History of METS
In the digital library world there is a metadata standard called the Metadata Encoding and Transmission Standard (METS). This standard has been in development in the digital library community for over a decade with roots back to the early Making of America II project in 1998. Currently, the standard is maintained in the Network Development and MARC Standards Office of the Library of Congress.
But what is it?
The METS format allows digital libraries to encode information about digital objects in a way that can be read and deciphered by others in the digital library world. METS has seven main areas that act as containers for information common across digital objects. These containers include:
METS header - metsHdr
Descriptive Metadata - dmdSec
Administrative Metadata - amdSec
File Section - fileSec
Structural Map - structMap
Structural Links - structLink
Behavioral - behaviorSec
Using these different containers to encode and serialize metadata about the attributes of a digital object allow practitioners in the digital library area to have a consistent way of denoting, presenting, and building systems with a common format.
One of the challenges with METS is that each organization that implements METS will do it in a slightly different way because of local needs. To make this sustainable the METS community has a standardized way of describing how an institution uses METS: what it requires, makes optional, and forbids in its implementation. An organization can register its profile with the Library of Congress where it will be evaluated by the METS Editorial Board, and by the METS community before it is formally accepted as a METS Profile.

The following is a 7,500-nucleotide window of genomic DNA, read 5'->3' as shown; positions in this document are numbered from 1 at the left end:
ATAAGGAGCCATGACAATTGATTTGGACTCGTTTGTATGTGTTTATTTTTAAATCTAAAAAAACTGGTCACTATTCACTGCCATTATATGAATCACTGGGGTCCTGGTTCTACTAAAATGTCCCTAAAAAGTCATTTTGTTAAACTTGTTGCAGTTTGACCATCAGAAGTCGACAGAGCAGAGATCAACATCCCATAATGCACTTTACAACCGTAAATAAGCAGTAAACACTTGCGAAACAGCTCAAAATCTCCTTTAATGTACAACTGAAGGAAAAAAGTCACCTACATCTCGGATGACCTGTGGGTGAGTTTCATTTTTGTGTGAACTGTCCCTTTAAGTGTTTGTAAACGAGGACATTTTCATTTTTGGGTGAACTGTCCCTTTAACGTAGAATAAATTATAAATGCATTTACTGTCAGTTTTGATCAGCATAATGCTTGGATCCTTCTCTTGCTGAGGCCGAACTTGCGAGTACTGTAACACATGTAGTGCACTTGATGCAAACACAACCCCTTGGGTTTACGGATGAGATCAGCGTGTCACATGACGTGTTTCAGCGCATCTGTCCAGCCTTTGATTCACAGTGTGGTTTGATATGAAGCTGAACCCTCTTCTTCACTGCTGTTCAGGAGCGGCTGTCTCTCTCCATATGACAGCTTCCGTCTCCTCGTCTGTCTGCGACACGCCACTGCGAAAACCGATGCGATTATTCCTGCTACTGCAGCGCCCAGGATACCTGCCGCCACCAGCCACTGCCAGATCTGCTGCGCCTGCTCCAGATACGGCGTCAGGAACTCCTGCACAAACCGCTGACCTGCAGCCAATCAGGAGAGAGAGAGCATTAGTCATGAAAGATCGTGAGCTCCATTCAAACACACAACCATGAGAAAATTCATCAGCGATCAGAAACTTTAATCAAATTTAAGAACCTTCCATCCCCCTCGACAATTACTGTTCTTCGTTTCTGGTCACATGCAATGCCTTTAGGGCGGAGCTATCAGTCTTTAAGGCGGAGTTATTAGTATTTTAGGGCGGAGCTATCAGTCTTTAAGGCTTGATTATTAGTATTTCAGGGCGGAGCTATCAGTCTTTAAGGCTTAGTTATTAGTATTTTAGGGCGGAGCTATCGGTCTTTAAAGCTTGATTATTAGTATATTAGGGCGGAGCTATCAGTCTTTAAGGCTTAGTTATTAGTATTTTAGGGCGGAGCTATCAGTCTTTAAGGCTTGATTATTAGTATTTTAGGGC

So what’s the news?
In the UNT Libraries we have been using METS to serialize our digital objects for the past six years, and we’ve finally gone through the process of having our local METS implementation accepted by the METS Editorial Board, the METS community, and the Library of Congress as the newest METS Profiles. Ours is the 45th profile to be accepted over the past decade or so. If you are interested in seeing the profile, here is the link (warning, big blob of XML): http://www.loc.gov/standards/mets/profiles/00000045.xml
We formalized our use of METS in this METS Profile as part of a self-audit of our repository infrastructure as we work to document how we are a trusted digital repository.